“This was used, as to say, against me from the Ferrari President, Mr. Piero Fusaro, who started a personal war against me and he couldn’t win. I took over the team and brought success, but he found a system and by that he beat me. Fusaro went to Prost with the LOI and informed him that I was trying to bring in Senna. From that moment onwards, I had trouble in my collaboration with Prost. Things started getting very complicated and the situation went unbearable. So I had to quit”.
“So that transfer was never completed. I kept this document in my safe for almost 20 years and recently I thought this should come out…”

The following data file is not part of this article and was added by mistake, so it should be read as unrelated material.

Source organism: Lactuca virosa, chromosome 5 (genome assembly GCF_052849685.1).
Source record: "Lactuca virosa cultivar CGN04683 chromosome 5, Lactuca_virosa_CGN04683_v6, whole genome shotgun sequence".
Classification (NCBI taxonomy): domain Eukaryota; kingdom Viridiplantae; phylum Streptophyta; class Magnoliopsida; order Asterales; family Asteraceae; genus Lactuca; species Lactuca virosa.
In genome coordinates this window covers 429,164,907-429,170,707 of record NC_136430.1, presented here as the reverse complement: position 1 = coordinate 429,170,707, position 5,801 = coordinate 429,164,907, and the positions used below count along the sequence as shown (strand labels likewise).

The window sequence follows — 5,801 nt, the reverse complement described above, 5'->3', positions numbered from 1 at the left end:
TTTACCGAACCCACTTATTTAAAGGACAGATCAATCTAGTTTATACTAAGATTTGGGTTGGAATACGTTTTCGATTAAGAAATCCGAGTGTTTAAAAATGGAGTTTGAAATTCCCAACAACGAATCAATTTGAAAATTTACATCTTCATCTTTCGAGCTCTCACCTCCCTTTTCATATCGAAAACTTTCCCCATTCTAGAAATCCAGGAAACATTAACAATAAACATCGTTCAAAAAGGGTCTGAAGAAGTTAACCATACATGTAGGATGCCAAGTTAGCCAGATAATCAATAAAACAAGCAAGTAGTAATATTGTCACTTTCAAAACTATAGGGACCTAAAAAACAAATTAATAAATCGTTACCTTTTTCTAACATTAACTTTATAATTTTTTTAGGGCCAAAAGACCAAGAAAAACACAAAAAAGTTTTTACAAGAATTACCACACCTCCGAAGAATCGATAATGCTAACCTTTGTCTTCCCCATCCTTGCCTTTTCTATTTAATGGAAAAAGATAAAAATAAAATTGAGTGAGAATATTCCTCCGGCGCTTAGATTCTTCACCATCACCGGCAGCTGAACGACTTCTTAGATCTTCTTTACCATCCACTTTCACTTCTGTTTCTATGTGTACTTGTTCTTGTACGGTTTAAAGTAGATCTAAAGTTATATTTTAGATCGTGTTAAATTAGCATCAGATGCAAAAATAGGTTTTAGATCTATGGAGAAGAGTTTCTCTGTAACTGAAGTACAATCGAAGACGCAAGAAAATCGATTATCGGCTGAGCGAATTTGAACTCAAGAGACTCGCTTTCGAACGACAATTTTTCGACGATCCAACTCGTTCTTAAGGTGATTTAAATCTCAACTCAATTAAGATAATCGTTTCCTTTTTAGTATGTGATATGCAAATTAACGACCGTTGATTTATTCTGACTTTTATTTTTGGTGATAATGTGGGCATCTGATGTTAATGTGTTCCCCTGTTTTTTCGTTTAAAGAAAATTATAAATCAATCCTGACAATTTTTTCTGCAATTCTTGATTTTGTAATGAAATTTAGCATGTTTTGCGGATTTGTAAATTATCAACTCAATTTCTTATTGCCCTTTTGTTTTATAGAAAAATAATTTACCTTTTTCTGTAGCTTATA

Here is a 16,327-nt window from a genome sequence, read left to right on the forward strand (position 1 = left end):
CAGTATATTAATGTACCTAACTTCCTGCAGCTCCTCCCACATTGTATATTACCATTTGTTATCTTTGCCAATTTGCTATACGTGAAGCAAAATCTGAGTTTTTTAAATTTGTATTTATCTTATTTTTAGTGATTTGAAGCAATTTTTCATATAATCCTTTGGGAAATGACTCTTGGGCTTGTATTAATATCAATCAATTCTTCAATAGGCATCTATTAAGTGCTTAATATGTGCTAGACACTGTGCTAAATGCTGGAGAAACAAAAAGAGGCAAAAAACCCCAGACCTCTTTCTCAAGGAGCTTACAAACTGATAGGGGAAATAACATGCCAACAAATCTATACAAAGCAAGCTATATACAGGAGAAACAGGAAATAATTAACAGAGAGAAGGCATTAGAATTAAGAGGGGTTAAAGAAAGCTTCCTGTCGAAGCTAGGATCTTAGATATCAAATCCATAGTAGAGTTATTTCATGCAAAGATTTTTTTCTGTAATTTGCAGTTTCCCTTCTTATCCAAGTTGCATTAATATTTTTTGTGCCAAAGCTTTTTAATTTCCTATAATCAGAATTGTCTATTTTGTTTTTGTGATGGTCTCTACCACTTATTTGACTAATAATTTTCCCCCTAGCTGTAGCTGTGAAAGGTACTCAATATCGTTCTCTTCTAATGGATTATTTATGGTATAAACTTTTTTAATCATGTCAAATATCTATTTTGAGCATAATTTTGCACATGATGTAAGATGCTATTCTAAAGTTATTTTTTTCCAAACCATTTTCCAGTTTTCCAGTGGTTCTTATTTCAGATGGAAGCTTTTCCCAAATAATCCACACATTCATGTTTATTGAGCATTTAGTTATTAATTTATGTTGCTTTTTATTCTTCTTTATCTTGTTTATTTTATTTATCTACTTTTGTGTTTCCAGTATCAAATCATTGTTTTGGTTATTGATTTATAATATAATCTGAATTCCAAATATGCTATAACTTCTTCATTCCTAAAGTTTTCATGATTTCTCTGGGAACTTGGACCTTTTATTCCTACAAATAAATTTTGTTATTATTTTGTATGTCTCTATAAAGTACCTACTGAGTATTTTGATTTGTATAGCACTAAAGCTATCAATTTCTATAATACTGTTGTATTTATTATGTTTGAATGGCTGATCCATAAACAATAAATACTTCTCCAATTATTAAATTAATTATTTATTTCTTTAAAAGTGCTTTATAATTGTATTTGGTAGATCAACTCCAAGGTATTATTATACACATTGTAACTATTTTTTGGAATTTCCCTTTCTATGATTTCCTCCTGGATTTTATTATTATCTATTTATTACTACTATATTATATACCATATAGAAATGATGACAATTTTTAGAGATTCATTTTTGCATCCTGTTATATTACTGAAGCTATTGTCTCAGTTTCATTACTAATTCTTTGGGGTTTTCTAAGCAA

senna ferrari contract

Above: the contractual agreement, listing conditional arrangements. In return for Senna’s commitment, the team would provide him with such luxuries as a limited edition Ferrari F40 supercar. (credit:

Ayrton Senna’s side of the deal that was never completed. All that separated Senna and Ferrari, was a lone signature.
When questioned as to whether or not Senna requested for any contract stipulations, Fiorio recalls of several;

“He wanted to know the plan we had on technical enforcement and he asked to bring in Steve Nichols from McLaren because he knew him very well and he wanted to change environment. But I wanted also to enforce my team since I had broken up with John Barnard. So I asked him to point out what he thought it could suit.”

However, Senna did not actively request for any driver to race alongside him, nor did he deny any the opportunity.